How The iPad Pro Fits In With My Other Devices

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I’ve decided to keep this iPad Pro after all, and that decision has mainly come down to the joy of note-taking with the Pencil. It really is that good, and I like the simplicity of placing one device into my bag that will act as a writing machine + notebook. This iPad Pro’s screen is also large enough to let me review my notes and current draft, simultaneously, just like I could with an Air 2 and paper notebook.

It still disappoints me that I can’t properly import XAVC-S video to the iPad Pro, but I’m basically letting go of the notion that an iPad Pro can replace my current Retina MacBook Pro. I’ve decided that is not a problem for me as long as there’s a clear differentiation between what each of my devices specializes in. With this iPad Pro, I’ll have three tiers of device:

  1. A 128 GB iPhone 6S Plus that I carry everywhere. It functions as a great stills and video camera, quick note-taking in the field, and a primary music player. It does a lot more than this, of course, but these are its major strengths.
  2. A 128 GB iPad Pro Wi-Fi which always comes with me in my bag. Works for 80–85% of what I’d use my MacBook Pro for, and provides the screen size and comfort of a laptop as well. It also replaces my notebook and pens for sketching and writing notes out by hand.
  3. A 256 GB Retina MacBook Pro (2013) that functions as my primary home computer. I roll it out for intense formatting of documents (which Word on iOS can’t handle), as well as video importing and editing.

I could bring the MacBook Pro with me everywhere, but its weight and size are what stop me from doing so. I like to keep my loadout as light as possible, so I’m very careful about what I place in my bags. The MacBook’s thickness makes it difficult to fit my camera alongside it in my lighter bags, and, at 3.5 lbs., it’s heavy enough that I can’t forget I have it with me. The iPad Pro + Smart Keyboard weigh in it around 2 lbs., which is 1.5 lbs. savings over bringing the MacBook around. That’s a noticeable difference over an afternoon of walking.

What About The Air 2?

The iPad Air 2 is even lighter, of course, and it isn’t that there’s anything inherently wrong with that device. It’s still fast enough on iOS 9, and its 2 GB of RAM work very well for Split View multitasking. The Logitech Ultrathin keyboard is also still holding up very well. However, the Pro just feels like a more flexible machine to me. It’s exactly what I think tablets should have been from the start: transformable typing, drawing, and writing machines. Now that I’ve used a Pencil with an iPad, I don’t think I could go back to a tablet without a pixel-precise writing tool.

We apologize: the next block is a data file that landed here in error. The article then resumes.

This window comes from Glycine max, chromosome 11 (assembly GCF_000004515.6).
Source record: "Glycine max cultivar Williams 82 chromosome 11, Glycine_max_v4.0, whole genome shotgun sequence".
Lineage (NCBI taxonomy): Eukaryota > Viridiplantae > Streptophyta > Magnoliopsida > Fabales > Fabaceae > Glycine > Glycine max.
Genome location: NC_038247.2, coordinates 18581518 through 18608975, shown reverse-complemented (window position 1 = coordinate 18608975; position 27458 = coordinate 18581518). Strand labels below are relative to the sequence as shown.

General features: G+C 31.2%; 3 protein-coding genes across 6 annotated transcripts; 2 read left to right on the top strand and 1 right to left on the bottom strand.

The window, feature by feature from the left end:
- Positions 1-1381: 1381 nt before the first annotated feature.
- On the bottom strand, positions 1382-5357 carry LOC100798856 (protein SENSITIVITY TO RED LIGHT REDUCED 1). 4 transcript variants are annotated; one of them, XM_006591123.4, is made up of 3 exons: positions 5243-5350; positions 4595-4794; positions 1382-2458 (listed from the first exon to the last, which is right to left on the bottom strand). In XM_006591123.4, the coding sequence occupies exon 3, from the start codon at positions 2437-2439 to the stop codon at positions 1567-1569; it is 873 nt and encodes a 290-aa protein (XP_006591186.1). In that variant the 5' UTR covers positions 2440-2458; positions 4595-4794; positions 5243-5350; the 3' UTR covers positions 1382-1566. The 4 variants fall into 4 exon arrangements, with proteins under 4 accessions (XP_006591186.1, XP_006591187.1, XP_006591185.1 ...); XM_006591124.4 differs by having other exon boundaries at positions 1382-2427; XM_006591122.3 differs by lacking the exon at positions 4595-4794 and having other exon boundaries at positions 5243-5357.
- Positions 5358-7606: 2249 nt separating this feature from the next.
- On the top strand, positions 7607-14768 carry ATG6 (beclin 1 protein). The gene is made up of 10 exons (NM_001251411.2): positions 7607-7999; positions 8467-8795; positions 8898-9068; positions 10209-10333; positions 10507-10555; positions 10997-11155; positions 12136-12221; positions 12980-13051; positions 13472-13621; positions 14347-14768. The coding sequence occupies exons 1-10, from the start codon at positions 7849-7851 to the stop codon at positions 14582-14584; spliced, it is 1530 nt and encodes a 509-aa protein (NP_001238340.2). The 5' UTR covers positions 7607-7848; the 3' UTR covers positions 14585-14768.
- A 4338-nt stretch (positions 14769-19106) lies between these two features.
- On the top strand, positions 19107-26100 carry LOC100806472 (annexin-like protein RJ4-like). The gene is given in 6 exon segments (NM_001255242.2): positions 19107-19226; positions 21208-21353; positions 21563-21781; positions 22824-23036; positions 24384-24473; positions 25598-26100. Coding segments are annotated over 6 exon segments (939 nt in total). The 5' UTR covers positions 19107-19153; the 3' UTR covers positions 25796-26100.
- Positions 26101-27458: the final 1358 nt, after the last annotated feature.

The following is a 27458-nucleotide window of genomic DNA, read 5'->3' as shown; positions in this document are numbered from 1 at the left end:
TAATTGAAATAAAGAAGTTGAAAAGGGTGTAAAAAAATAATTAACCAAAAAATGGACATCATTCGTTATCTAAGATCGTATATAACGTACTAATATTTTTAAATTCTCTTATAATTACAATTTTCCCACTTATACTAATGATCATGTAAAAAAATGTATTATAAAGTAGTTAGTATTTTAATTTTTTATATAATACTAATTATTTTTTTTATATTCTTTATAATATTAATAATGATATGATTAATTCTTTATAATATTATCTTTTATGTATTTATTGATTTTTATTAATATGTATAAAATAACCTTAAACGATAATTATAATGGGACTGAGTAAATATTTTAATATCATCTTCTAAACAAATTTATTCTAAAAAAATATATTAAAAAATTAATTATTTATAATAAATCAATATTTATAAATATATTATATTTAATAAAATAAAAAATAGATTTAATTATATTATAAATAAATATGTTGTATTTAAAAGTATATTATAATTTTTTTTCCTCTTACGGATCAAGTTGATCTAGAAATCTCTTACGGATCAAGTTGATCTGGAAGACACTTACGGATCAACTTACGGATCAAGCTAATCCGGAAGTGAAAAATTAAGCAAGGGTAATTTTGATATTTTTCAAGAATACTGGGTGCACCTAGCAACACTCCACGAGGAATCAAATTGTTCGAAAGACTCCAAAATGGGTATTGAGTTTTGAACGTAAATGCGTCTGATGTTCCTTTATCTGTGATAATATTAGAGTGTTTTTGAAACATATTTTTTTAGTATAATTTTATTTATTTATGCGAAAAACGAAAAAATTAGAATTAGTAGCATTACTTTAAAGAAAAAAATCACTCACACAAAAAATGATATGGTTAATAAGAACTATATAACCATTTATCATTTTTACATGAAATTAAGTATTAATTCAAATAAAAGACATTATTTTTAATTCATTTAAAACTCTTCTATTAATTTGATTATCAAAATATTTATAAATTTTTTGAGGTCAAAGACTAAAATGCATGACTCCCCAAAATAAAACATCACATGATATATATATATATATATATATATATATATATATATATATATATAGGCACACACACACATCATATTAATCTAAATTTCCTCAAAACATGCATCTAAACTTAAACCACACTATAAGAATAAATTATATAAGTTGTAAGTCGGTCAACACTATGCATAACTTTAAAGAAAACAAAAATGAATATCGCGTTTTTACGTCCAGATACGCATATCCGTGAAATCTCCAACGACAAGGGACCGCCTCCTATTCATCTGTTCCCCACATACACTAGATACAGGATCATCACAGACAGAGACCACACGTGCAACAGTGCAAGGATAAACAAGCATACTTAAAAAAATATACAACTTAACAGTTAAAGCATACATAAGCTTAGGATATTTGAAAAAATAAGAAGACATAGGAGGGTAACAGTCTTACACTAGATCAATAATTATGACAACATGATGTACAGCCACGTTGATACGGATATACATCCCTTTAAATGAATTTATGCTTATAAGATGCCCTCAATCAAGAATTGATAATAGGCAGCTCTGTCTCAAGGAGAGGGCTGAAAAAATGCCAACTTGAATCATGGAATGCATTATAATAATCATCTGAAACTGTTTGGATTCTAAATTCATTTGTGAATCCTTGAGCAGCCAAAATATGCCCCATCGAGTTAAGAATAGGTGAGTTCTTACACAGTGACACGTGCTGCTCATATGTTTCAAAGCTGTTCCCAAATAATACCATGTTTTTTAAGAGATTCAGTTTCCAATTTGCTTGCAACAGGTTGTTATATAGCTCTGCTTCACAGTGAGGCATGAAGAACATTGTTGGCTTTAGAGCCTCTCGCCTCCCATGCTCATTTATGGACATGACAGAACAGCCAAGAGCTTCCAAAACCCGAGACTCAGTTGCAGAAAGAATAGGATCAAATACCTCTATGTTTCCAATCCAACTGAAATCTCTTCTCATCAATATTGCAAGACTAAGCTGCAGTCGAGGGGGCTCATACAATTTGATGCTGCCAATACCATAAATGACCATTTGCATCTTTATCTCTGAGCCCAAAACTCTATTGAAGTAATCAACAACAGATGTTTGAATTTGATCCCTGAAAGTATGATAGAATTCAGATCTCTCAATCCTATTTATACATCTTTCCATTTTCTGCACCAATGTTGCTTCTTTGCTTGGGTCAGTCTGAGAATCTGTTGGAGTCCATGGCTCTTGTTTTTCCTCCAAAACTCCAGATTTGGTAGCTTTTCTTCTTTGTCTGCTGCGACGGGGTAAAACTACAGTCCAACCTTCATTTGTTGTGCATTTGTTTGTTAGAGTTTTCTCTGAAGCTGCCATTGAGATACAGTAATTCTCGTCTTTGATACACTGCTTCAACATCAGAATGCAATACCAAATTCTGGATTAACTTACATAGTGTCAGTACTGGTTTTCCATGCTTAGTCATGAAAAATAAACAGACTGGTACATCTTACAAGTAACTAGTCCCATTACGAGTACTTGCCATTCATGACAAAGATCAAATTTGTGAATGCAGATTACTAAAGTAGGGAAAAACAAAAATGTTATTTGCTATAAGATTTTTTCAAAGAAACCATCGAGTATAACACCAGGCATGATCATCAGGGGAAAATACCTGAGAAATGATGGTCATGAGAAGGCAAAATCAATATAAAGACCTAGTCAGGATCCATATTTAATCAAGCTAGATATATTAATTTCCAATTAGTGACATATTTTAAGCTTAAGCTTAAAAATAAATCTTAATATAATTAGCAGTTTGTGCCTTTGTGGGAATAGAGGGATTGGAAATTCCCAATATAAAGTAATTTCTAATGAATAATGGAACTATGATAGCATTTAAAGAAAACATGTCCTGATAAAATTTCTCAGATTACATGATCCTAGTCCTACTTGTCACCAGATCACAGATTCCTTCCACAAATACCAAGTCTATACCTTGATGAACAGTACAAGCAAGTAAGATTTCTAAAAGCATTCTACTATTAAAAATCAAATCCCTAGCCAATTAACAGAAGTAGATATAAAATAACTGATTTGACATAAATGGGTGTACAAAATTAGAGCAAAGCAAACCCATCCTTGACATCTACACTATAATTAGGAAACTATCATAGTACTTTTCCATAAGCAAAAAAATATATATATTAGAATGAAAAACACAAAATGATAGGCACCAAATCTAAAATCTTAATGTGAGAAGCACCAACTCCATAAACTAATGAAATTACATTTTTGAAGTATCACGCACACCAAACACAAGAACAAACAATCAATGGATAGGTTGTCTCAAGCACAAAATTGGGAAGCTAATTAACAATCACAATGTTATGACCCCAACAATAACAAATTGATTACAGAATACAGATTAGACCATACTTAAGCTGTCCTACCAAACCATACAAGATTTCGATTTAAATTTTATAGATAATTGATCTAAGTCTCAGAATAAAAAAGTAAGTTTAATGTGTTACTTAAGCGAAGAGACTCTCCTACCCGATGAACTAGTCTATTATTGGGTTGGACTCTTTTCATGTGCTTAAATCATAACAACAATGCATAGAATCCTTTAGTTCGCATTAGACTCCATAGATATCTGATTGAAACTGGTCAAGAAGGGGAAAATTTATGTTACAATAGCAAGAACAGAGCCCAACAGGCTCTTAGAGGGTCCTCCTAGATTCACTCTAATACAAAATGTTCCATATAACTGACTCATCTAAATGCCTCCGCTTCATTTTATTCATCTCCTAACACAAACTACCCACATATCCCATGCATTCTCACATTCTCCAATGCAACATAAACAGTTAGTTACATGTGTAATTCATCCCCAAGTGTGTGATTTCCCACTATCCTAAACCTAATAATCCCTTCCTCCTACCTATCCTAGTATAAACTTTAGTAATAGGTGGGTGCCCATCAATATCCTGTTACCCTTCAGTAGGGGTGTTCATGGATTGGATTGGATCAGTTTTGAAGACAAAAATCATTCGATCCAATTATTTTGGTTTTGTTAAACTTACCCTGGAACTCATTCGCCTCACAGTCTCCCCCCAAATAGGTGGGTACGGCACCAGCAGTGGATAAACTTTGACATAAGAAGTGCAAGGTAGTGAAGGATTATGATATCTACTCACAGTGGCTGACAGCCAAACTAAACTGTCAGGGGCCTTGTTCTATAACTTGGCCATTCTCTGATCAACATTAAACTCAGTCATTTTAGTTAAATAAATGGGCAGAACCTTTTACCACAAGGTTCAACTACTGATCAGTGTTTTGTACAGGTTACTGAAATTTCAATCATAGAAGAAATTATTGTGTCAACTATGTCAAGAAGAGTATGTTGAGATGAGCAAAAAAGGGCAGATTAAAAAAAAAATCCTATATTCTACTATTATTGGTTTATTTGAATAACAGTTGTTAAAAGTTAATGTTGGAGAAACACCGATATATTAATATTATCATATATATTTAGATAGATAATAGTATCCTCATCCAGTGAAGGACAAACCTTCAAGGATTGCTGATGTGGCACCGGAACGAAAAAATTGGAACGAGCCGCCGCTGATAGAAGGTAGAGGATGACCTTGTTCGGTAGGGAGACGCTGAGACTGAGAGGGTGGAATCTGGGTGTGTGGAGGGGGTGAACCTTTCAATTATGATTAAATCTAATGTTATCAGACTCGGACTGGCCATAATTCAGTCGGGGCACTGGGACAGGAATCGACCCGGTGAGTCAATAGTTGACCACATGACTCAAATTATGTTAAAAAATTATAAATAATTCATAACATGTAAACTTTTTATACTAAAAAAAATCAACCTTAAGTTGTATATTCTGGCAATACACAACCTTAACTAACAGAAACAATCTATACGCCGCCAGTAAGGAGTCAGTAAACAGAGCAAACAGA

Unsurprisingly, I’m also more comfortable working for longer periods of time on a 12.9-inch display than on the 9.7-inch display of the iPad Air 2. I also don’t miss the one-handed reading capability of the Air 2 now that I own a 6S Plus, since I can comfortably surf and read on my smartphone in bed. The iPad usually stays at my desk.

iPad Pro vs. 12-inch MacBook

The other contender for my money was the 12-inch MacBook. I wrote a post evaluating the value proposition of the iPad Pro and Retina MacBook a few weeks ago, and I have changed my mind since then. The MacBook is still a better deal for the storage, keyboard shortcuts, and work automation via OS X, but that MacBook would have replaced my iPad and my Retina MacBook Pro.

The more I researched the MacBook, the more limitations I found with the single USB-C port. I was fine with the prospect of purchasing a USB hub to multiply the ports, but as of December 2015, there’s no other hub aside from Apple’s that lets you have extra ports while maintaining a charge to the MacBook. Apple’s own $99 USB-C Digital AV hub only provides a single extra USB 3.0 port and HDMI, and I don’t like how it dangles so far off the body of the machine. The more I looked into the MacBook as an iPad + MacBook Pro replacement, the messier things got. The iPad Pro is still as pricey as it was before, but its value proposition changed for me when I realized how useful I found the Pencil. Being able to draw and write on the display has really changed how I can use a tablet, and it’s great to have so much touch-friendly software that already takes advantage of this.

That’s why I’m comfortable with this iPad Pro + MacBook Pro setup. I have the flexibility I need in my day-to-day with the iPad Pro, but I can always step it up and bring my MacBook Pro whenever I need to do more involved Microsoft Word formatting or video editing. I do have hopes for this device to become even more capable in the coming year, but I’m already satisfied with what it can do now.


My name is probably Thomas (yes, it is). I'll be able to help you figure out why Evernote isn't syncing, or recommend your favourite new RSS reader to you. That's partly because I am enamoured with the iOS ecosystem and hardware, but mostly because I'm Canadian.

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